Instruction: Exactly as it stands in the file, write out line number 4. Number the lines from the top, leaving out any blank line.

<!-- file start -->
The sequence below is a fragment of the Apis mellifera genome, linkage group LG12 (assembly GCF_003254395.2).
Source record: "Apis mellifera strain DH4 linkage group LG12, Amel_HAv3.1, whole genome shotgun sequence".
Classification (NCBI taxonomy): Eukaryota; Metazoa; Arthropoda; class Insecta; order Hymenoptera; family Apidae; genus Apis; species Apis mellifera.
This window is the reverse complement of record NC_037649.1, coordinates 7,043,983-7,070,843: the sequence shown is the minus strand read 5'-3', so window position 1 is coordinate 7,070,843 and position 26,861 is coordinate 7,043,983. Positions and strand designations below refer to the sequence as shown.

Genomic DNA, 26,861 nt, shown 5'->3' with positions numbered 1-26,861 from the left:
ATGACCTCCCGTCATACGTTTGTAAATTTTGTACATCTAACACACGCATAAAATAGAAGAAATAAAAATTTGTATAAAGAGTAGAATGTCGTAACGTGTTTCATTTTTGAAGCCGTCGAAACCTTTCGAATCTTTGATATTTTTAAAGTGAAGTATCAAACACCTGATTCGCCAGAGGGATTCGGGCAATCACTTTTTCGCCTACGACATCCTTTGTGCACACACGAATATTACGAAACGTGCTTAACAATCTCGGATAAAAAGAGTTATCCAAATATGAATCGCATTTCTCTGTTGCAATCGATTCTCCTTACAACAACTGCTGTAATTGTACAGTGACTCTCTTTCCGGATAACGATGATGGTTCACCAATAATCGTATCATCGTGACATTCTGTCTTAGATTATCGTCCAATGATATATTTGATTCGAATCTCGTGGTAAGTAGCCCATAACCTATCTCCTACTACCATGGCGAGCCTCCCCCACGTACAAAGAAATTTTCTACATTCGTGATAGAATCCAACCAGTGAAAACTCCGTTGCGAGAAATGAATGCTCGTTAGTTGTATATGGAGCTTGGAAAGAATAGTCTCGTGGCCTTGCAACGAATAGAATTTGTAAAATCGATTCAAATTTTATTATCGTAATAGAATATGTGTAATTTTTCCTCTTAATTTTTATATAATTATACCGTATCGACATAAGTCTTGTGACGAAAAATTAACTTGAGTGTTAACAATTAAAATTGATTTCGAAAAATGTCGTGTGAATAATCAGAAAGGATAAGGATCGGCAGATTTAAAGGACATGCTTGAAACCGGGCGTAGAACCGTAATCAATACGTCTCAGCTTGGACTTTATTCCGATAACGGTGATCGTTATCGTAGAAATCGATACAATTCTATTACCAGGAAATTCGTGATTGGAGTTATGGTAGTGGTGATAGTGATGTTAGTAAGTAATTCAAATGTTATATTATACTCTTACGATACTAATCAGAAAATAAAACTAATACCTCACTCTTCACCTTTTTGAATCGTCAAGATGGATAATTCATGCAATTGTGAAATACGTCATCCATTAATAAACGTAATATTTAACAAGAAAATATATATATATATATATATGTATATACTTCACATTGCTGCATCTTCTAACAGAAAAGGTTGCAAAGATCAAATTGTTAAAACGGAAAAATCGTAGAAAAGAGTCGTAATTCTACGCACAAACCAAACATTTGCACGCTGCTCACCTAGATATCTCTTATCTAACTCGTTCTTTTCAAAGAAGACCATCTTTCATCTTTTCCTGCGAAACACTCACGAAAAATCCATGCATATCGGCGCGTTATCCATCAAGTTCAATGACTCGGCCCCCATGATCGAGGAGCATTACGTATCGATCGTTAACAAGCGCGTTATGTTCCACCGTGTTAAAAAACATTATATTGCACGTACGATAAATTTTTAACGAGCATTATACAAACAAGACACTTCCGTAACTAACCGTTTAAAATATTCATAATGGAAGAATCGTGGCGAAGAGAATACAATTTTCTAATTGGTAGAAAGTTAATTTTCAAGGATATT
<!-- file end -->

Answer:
This window is the reverse complement of record NC_037649.1, coordinates 7,043,983-7,070,843: the sequence shown is the minus strand read 5'-3', so window position 1 is coordinate 7,070,843 and position 26,861 is coordinate 7,043,983. Positions and strand designations below refer to the sequence as shown.